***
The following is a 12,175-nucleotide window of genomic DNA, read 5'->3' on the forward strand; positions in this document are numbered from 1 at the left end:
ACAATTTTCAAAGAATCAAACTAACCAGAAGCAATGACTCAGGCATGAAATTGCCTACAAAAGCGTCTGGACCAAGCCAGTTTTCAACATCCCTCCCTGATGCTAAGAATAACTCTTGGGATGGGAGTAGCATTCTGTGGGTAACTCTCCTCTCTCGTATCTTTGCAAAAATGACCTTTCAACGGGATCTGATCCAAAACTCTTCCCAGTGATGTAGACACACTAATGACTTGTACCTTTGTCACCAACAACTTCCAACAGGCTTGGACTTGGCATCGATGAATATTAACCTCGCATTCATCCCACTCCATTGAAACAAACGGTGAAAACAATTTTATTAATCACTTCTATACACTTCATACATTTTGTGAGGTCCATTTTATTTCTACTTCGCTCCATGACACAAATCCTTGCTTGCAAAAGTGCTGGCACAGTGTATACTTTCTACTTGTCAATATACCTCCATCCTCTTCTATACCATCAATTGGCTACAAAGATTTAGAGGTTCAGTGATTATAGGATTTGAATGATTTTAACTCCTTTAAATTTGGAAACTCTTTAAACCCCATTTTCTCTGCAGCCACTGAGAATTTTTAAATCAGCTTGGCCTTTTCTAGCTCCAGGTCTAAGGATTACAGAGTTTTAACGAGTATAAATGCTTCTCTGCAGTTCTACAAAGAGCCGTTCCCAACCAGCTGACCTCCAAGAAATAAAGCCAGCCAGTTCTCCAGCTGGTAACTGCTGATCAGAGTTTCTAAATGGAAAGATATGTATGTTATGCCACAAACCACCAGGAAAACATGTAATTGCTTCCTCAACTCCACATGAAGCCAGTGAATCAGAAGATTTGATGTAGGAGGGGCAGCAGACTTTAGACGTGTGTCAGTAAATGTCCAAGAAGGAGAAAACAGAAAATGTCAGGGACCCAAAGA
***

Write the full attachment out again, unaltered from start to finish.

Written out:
The following is a 12,175-nucleotide window of genomic DNA, read 5'->3' on the forward strand; positions in this document are numbered from 1 at the left end:
ACAATTTTCAAAGAATCAAACTAACCAGAAGCAATGACTCAGGCATGAAATTGCCTACAAAAGCGTCTGGACCAAGCCAGTTTTCAACATCCCTCCCTGATGCTAAGAATAACTCTTGGGATGGGAGTAGCATTCTGTGGGTAACTCTCCTCTCTCGTATCTTTGCAAAAATGACCTTTCAACGGGATCTGATCCAAAACTCTTCCCAGTGATGTAGACACACTAATGACTTGTACCTTTGTCACCAACAACTTCCAACAGGCTTGGACTTGGCATCGATGAATATTAACCTCGCATTCATCCCACTCCATTGAAACAAACGGTGAAAACAATTTTATTAATCACTTCTATACACTTCATACATTTTGTGAGGTCCATTTTATTTCTACTTCGCTCCATGACACAAATCCTTGCTTGCAAAAGTGCTGGCACAGTGTATACTTTCTACTTGTCAATATACCTCCATCCTCTTCTATACCATCAATTGGCTACAAAGATTTAGAGGTTCAGTGATTATAGGATTTGAATGATTTTAACTCCTTTAAATTTGGAAACTCTTTAAACCCCATTTTCTCTGCAGCCACTGAGAATTTTTAAATCAGCTTGGCCTTTTCTAGCTCCAGGTCTAAGGATTACAGAGTTTTAACGAGTATAAATGCTTCTCTGCAGTTCTACAAAGAGCCGTTCCCAACCAGCTGACCTCCAAGAAATAAAGCCAGCCAGTTCTCCAGCTGGTAACTGCTGATCAGAGTTTCTAAATGGAAAGATATGTATGTTATGCCACAAACCACCAGGAAAACATGTAATTGCTTCCTCAACTCCACATGAAGCCAGTGAATCAGAAGATTTGATGTAGGAGGGGCAGCAGACTTTAGACGTGTGTCAGTAAATGTCCAAGAAGGAGAAAACAGAAAATGTCAGGGACCCAAAGA